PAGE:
Two reports blame localities and U.S. Investigations Services for failing to properly vet Aaron Alexis.
Six months after a government contractor shot and killed 12 employees at the Washington Navy Yard, a House panel found that hundreds of police departments across the country have been neglecting federal requirements that they provide criminal histories to security clearance investigators.
A pair of reports on the security clearance process released Tuesday by the chairman and ranking member of the House Oversight and Government Reform Committee explored a range of issues related to the September 2013 shooting, including background checks, alleged contractor fraud and information-gathering on Aaron Alexis, the shooter. The release of the reports coincided with a Tuesday hearing on the topic that included witnesses from Office of Personnel Management, the Defense Department and officials from the three top contractors involved in security clearance background checks.
The report by the Republican staff of the House Oversight and Government Reform Committee criticized 450 police departments -- including that of Seattle and the District of Columbia, where Navy Yard shooter Aaron Alexis had lived. It also faulted current practices that allow secret-level security clearances to last for 10 years without interim monitoring, and criticized the reluctance of current investigators to check websites and social media for tell-tale clues about applicants, a policy based on fear of relying on inaccurate information.
“No legislation or congressional action can repair the damage that Aaron Alexis inflicted on both the families of his victims as well as the nation as a whole,” said the House majority report. “Nonetheless, Congress has a responsibility to investigate the process that permitted Aaron Alexis to receive and maintain a security clearance, and Congress must take steps to improve that process to prevent dangerous people from gaining access to secure federal facilities and information.”
A competing report by Ranking Member Rep. Elijah Cummings, D-Md., zeroed in on multiple issues involving U.S. Investigations Services, the company with the largest share of the federal background check contracting work. The Justice Department has charged USIS for the “dumping” of incomplete background checks submitted to the government hastily in order to be paid, according to the civil complaint.
USIS, Cummings charged, might have denied Alexis his security clearance had it done more to obtain his earlier arrest record omitted by the city of Seattle. The company was also given a second contract by OPM to “review its own work,” Cummings said. And after a new parent company purchased USIS, the contractor “adopted aggressive new financial incentives to accelerate its work,” the report said.
“USIS executives received huge bonuses, including more than $1 million for the company’s CEO, Bill Mixon, and about $470,000 for the company’s chief financial officer. …USIS also received millions of dollars in bonus payments from OPM for its seemingly incredible progress, including $2.4 million in 2008, $3.5 million in 2009, and $5.8 million in 2010.”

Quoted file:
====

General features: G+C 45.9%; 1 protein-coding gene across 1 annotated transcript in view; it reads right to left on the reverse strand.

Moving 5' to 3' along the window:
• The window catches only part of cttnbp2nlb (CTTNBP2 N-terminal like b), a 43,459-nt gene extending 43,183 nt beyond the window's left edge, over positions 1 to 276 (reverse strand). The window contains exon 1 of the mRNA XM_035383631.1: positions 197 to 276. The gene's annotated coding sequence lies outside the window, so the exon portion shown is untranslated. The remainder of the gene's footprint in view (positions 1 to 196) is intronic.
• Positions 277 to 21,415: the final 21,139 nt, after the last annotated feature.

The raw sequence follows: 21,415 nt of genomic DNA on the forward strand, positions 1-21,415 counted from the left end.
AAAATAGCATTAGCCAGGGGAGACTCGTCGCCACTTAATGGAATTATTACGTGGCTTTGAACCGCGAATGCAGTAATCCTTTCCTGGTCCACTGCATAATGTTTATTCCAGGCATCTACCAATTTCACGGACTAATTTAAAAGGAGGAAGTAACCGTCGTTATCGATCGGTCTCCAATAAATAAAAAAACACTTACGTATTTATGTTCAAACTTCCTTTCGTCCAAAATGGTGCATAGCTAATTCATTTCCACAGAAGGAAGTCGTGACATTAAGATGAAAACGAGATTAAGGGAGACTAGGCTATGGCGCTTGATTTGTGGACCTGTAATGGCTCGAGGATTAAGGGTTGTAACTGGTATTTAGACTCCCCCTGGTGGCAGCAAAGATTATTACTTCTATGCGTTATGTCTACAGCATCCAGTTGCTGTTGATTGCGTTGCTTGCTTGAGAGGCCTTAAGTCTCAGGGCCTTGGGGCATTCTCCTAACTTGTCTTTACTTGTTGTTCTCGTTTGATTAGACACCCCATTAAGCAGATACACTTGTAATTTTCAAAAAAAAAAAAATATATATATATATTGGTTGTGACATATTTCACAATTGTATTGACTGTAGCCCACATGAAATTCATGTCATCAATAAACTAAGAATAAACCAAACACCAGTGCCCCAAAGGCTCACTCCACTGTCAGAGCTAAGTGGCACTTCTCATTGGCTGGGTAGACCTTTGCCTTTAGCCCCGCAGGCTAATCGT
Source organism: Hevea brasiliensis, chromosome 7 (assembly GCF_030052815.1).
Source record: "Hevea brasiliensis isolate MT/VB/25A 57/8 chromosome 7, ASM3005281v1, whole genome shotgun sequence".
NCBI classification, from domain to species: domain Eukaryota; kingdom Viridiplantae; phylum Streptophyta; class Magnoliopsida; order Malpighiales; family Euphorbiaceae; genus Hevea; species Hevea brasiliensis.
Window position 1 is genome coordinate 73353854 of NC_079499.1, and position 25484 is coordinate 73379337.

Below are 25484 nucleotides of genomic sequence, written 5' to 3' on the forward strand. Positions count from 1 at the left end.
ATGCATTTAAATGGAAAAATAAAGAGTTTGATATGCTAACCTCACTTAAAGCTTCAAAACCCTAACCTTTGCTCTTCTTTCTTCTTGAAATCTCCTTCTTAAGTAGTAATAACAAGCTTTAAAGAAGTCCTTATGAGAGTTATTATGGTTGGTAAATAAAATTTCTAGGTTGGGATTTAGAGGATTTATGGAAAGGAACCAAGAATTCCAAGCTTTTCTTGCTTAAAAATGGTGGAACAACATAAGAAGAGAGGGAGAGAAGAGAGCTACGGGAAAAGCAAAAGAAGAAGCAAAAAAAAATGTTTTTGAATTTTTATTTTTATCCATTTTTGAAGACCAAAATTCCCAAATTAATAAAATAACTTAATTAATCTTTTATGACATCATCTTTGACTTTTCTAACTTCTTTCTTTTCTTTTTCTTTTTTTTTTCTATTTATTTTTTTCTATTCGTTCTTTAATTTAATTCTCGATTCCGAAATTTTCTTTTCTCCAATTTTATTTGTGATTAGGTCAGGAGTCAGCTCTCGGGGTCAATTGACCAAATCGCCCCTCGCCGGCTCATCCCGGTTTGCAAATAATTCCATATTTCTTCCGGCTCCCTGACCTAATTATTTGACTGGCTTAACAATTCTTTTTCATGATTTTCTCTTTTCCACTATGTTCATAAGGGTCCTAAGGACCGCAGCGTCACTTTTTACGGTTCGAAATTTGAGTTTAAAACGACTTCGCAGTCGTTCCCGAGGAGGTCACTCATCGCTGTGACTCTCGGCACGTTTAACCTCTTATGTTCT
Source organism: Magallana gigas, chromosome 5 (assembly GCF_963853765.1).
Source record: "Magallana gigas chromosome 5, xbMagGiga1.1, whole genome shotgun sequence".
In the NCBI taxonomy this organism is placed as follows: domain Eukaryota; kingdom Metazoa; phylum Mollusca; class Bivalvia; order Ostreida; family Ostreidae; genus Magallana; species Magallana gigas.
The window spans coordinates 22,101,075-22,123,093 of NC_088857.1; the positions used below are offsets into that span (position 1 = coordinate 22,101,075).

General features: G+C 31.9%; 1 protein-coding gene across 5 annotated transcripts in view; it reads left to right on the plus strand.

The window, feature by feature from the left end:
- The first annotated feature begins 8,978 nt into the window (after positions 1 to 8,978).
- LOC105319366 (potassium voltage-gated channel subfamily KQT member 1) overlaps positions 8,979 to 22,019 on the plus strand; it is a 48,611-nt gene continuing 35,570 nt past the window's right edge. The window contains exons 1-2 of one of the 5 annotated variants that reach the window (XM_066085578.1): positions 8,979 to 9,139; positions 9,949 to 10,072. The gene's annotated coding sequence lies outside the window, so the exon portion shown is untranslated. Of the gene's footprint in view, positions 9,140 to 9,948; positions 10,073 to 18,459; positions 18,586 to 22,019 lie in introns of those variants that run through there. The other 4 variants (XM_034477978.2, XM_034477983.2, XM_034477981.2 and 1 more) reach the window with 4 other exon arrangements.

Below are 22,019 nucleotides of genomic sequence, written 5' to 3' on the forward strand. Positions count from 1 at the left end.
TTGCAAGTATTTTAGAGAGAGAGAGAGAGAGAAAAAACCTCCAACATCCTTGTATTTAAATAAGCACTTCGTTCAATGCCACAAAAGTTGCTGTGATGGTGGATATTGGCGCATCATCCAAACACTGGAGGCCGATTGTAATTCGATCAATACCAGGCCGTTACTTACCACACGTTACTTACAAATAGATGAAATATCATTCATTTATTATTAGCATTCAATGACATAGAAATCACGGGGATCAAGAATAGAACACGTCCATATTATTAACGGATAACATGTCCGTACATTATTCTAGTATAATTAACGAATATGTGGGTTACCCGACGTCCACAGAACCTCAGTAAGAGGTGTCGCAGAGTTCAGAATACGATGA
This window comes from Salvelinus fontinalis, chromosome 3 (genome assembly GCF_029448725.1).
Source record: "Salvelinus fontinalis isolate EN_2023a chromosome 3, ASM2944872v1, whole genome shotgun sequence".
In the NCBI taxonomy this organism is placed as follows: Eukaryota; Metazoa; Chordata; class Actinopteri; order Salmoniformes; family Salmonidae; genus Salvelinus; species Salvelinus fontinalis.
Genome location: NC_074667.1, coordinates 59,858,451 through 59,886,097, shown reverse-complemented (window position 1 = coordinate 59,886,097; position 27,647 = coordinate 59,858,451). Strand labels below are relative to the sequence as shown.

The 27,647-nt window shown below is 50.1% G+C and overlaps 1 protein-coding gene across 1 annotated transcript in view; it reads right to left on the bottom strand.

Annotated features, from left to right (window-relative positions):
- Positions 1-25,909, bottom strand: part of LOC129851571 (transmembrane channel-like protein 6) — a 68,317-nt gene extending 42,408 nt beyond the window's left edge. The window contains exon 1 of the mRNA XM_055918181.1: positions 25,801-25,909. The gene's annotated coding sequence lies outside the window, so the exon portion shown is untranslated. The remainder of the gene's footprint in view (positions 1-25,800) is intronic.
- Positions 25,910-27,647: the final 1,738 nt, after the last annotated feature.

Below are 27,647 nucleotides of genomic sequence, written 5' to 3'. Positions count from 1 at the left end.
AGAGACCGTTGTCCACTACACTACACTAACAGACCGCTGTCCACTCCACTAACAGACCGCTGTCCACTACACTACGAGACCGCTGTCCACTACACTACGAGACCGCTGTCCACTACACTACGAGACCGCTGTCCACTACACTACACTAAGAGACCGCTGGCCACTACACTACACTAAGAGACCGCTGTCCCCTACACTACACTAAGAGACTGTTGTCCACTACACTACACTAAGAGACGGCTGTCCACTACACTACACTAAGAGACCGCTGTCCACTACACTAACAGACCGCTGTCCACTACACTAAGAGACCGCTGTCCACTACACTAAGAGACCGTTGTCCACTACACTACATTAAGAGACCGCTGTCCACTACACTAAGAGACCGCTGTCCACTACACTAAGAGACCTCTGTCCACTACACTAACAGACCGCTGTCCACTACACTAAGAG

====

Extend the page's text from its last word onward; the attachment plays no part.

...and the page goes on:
Sterling Phillips, the chief executive officer of USIS for the past year, stressed that all the executives involved in the bonuses and alleged fraud have departed, and cautioned that “we haven’t yet had our day in court.” USIS, he said, “moved aggressively” since learning of the questionable submissions in January 2012. “Today, USIS is a strong responsible contractor providing cost-effective work for OPM,” he said.
OPM Director Katherine Archuleta said that the bonuses ended in 2010 and were given to the company, not to individuals, under the contract’s performance standards. “There are no current bonuses being given,” she said, noting that she took steps just last week to bring all final decisions on granting security clearances in-house. Justice, she added, is attempting to recover the bonus money in its civil suit. The quality standards for contractor checks on applicants are the same as those performed by federal employees, Archuleta said.
Asked why so many local police departments were not cooperating with federal background checks, Archuleta said, “Some choose not to provide the information, others are small jurisdictions that may not have all the records.” The issue of local compliance is part of President Obama’s continuing 120-day review of the process, she added.
OPM Inspector General Patrick McFarland said the failure of Seattle police and USIS to uncover Alexis’s prior arrest is “a classic example of a case in which people saw something but didn’t say something. It will take a big operation to change this,” he added.
Issa said that his panel is preparing legislation, now that the hearing is over, that would provide new tools for agencies and contractors to compel localities to cooperate in providing better information. “We’ll be looking at you on an ongoing basis,” Issa told the three contractor representatives at the hearing.
Committee Democrats Steve Lynch, D-Mass., and Cummings have already introduced such a bill, H.R. 4022.
Issa told the OPM and Pentagon officials that he questioned the policy of not using the Internet to check personnel backgrounds for fear of being sued. “Is it not wise in this day and age before each person is hired to perform due diligence?” he asked. “You might see that there’s an anger management problem. And if so, maybe Aaron Alexis would never have been hired.”
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